Today humanity is facing a serious crisis, [including] its social outcomes, on a global scale. As we stated in our address, “this worldwide crisis is a ‘crisis of solidarity,’ an ongoing process of ‘desolidarization,’ which puts the very future of humanity at risk. It is our deep conviction, that the future of humanity is related to the resistance against this crisis and the establishment of a culture of solidarity.”

Our churches are called to offer alternative models of life based on an approach of a human being in his relation to God, as a creature longing for eternal life, living in fraternity and love with the other. God, as we mentioned, is present, wherever love and solidarity exist. Our churches resist injustice and all powers that undermine social cohesion by putting forth the social content of the Gospel.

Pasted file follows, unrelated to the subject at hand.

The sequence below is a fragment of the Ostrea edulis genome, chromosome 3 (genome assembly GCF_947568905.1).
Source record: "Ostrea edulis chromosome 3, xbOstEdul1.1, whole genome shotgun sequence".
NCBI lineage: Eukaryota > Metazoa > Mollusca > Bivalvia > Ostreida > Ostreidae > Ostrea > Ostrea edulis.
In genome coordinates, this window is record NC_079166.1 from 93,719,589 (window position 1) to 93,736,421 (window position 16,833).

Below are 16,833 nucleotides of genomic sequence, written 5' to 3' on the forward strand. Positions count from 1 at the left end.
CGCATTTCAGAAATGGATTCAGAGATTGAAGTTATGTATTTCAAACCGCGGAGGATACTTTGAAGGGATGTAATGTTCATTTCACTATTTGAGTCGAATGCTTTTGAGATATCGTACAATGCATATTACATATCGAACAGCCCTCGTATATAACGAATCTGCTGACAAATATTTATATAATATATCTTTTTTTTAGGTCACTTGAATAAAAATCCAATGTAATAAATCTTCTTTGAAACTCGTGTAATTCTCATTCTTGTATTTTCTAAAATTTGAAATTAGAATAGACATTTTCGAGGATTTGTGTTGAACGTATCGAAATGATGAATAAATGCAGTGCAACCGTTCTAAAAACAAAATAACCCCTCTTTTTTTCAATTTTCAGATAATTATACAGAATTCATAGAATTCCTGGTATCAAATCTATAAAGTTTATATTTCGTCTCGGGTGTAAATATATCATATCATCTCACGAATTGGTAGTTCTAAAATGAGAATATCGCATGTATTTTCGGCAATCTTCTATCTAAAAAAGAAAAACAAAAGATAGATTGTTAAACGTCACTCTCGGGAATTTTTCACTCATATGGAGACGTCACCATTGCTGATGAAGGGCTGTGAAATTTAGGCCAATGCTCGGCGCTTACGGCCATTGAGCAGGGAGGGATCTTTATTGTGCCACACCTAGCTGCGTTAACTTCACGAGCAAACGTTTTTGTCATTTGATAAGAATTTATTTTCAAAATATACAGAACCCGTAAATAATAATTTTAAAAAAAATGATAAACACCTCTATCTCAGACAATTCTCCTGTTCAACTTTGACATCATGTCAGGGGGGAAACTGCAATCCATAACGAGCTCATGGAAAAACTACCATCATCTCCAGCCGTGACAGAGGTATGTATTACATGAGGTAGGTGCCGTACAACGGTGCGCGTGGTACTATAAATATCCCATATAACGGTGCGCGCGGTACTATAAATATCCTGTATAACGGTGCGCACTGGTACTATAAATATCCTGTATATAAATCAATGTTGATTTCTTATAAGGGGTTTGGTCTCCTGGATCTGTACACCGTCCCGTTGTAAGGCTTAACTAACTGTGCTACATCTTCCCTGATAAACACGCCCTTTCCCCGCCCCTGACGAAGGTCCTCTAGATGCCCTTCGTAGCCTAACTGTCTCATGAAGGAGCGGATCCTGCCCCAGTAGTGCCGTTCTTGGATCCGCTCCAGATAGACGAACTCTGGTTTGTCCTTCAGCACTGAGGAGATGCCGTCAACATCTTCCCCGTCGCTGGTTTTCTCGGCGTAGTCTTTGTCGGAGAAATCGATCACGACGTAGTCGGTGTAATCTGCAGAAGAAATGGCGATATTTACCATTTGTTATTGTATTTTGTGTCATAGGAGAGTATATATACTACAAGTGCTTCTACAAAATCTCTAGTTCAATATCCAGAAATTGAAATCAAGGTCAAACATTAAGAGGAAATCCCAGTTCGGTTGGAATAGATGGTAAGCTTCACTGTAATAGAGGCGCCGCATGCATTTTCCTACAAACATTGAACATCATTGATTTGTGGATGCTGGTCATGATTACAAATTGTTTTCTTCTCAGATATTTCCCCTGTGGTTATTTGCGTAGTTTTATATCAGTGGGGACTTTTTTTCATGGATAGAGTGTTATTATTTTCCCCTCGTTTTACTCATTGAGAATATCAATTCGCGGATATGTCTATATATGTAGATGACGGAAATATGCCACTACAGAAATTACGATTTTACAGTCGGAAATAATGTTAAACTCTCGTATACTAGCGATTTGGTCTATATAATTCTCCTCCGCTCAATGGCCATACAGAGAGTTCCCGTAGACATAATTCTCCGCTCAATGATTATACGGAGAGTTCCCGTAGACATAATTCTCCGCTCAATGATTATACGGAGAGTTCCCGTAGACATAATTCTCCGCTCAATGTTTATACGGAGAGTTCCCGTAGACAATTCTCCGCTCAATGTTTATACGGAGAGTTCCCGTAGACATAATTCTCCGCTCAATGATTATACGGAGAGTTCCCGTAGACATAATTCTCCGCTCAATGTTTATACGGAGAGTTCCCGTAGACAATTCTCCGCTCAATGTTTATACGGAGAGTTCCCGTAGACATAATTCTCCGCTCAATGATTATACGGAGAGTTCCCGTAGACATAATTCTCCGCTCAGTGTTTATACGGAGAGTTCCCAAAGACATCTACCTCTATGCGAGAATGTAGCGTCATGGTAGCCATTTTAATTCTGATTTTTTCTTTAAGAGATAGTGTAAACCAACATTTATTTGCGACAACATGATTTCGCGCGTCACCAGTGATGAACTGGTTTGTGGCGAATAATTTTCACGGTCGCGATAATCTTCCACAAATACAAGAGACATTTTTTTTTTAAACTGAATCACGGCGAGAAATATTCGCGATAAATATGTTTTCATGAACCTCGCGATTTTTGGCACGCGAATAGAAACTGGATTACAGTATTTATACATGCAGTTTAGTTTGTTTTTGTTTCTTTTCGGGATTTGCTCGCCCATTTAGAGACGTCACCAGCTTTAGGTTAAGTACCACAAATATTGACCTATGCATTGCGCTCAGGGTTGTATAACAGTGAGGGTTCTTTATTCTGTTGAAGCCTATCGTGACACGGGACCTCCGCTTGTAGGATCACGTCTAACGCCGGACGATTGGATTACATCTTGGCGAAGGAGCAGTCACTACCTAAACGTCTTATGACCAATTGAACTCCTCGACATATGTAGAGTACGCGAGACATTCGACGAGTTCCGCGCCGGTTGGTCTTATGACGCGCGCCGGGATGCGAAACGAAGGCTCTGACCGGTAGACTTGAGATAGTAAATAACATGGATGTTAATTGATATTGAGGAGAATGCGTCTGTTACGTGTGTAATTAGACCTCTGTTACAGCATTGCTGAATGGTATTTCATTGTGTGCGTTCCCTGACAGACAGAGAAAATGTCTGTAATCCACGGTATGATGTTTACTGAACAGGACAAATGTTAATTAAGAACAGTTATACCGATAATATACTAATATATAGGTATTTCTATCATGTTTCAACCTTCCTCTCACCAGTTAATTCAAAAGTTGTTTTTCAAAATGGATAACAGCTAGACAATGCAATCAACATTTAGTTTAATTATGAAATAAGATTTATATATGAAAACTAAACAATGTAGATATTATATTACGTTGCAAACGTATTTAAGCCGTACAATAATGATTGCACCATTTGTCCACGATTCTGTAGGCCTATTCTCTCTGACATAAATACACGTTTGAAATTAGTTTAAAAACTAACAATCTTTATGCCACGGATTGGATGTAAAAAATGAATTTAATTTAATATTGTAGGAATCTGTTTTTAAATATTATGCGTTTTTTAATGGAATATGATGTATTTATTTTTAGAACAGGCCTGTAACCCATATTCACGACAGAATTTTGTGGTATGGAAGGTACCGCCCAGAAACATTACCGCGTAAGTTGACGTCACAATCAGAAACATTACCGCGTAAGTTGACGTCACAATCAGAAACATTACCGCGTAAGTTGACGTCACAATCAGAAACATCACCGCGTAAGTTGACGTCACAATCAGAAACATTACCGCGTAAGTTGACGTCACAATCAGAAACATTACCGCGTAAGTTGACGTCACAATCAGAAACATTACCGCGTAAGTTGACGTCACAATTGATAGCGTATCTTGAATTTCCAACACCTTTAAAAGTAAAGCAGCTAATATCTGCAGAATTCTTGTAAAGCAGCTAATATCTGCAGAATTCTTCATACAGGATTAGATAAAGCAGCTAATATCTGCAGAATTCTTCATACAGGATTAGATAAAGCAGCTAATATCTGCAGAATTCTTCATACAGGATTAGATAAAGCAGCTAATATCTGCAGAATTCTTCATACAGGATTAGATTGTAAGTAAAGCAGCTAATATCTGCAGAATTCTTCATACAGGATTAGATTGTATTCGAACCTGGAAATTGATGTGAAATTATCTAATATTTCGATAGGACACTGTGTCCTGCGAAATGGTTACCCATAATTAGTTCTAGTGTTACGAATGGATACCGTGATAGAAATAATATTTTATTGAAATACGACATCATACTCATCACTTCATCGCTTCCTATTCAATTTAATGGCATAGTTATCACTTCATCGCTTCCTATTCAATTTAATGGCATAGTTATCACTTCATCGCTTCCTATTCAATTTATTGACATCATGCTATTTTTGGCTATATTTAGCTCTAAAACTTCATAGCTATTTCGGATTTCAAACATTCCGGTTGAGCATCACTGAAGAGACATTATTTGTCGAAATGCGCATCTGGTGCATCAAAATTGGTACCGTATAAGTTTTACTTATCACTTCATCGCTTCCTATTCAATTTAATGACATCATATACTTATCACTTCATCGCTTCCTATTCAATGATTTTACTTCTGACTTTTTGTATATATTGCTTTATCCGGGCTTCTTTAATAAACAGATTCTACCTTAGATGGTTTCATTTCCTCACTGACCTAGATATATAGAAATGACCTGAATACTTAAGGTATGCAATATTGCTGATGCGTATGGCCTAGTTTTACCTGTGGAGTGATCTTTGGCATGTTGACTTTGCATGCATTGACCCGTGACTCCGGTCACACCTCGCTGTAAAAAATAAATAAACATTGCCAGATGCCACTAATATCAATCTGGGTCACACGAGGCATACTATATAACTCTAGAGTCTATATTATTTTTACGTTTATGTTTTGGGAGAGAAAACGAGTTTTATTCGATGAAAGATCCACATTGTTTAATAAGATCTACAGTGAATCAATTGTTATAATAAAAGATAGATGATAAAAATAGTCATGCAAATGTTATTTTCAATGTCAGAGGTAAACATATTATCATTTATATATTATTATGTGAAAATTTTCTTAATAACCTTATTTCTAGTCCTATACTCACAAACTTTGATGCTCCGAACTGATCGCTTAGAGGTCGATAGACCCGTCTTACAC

It is Pope Francis’s and our common belief that present ecological problems have to be approached in connection with the contemporary social crisis. It is this spirit that our Common Message with Pope Francis on the ‘World Day of Creation’ (Sept 1st, 2018) expresses.

Concluding our answer, we would like to express our joy for the opportunity we had, once again, to meet with the Pope Emeritus Benedict XVI, with whom we associate long-term acquaintance and mutual appreciation. It was a pleasure for us to share our thoughts on various spiritual issues.

Thinking of those who are not so familiar with the Orthodox Church, what are your main concerns today, as patriarch and pastor of such an important church?

Unquestionably, one of our main concerns is that humanity experiences the magnificence of Christianity and the transformation that our Lord Jesus Christ brought upon the universe. A common misconception among our brothers is to think that this magnificence of Christianity refers only to art or culture.